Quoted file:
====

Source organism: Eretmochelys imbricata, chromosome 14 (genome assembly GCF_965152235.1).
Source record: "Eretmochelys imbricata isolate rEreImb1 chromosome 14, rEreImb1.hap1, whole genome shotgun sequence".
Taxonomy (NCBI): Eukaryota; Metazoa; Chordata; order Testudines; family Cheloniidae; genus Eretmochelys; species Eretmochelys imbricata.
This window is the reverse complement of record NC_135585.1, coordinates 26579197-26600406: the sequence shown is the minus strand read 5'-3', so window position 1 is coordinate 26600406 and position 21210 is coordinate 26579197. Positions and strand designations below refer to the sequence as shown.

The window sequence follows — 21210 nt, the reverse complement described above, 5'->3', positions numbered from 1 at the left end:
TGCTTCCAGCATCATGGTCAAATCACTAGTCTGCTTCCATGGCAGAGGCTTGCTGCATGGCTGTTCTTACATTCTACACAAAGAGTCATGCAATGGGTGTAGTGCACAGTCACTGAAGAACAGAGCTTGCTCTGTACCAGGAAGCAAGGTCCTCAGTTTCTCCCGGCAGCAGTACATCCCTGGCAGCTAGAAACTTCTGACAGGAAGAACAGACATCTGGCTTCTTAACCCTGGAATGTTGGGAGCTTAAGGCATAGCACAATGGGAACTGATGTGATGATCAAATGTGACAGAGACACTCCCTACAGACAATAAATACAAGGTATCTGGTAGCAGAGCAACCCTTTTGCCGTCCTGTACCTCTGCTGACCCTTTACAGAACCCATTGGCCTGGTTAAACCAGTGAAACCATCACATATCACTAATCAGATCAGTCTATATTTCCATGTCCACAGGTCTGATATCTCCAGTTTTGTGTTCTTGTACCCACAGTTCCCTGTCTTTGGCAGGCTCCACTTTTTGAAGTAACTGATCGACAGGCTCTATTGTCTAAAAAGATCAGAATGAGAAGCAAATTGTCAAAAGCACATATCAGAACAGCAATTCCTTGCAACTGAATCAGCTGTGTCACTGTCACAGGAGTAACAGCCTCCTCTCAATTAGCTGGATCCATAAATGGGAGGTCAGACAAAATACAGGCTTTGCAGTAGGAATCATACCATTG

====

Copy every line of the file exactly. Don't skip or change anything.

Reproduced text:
Source organism: Eretmochelys imbricata, chromosome 14 (genome assembly GCF_965152235.1).
Source record: "Eretmochelys imbricata isolate rEreImb1 chromosome 14, rEreImb1.hap1, whole genome shotgun sequence".
Taxonomy (NCBI): Eukaryota; Metazoa; Chordata; order Testudines; family Cheloniidae; genus Eretmochelys; species Eretmochelys imbricata.
This window is the reverse complement of record NC_135585.1, coordinates 26579197-26600406: the sequence shown is the minus strand read 5'-3', so window position 1 is coordinate 26600406 and position 21210 is coordinate 26579197. Positions and strand designations below refer to the sequence as shown.

The window sequence follows — 21210 nt, the reverse complement described above, 5'->3', positions numbered from 1 at the left end:
TGCTTCCAGCATCATGGTCAAATCACTAGTCTGCTTCCATGGCAGAGGCTTGCTGCATGGCTGTTCTTACATTCTACACAAAGAGTCATGCAATGGGTGTAGTGCACAGTCACTGAAGAACAGAGCTTGCTCTGTACCAGGAAGCAAGGTCCTCAGTTTCTCCCGGCAGCAGTACATCCCTGGCAGCTAGAAACTTCTGACAGGAAGAACAGACATCTGGCTTCTTAACCCTGGAATGTTGGGAGCTTAAGGCATAGCACAATGGGAACTGATGTGATGATCAAATGTGACAGAGACACTCCCTACAGACAATAAATACAAGGTATCTGGTAGCAGAGCAACCCTTTTGCCGTCCTGTACCTCTGCTGACCCTTTACAGAACCCATTGGCCTGGTTAAACCAGTGAAACCATCACATATCACTAATCAGATCAGTCTATATTTCCATGTCCACAGGTCTGATATCTCCAGTTTTGTGTTCTTGTACCCACAGTTCCCTGTCTTTGGCAGGCTCCACTTTTTGAAGTAACTGATCGACAGGCTCTATTGTCTAAAAAGATCAGAATGAGAAGCAAATTGTCAAAAGCACATATCAGAACAGCAATTCCTTGCAACTGAATCAGCTGTGTCACTGTCACAGGAGTAACAGCCTCCTCTCAATTAGCTGGATCCATAAATGGGAGGTCAGACAAAATACAGGCTTTGCAGTAGGAATCATACCATTG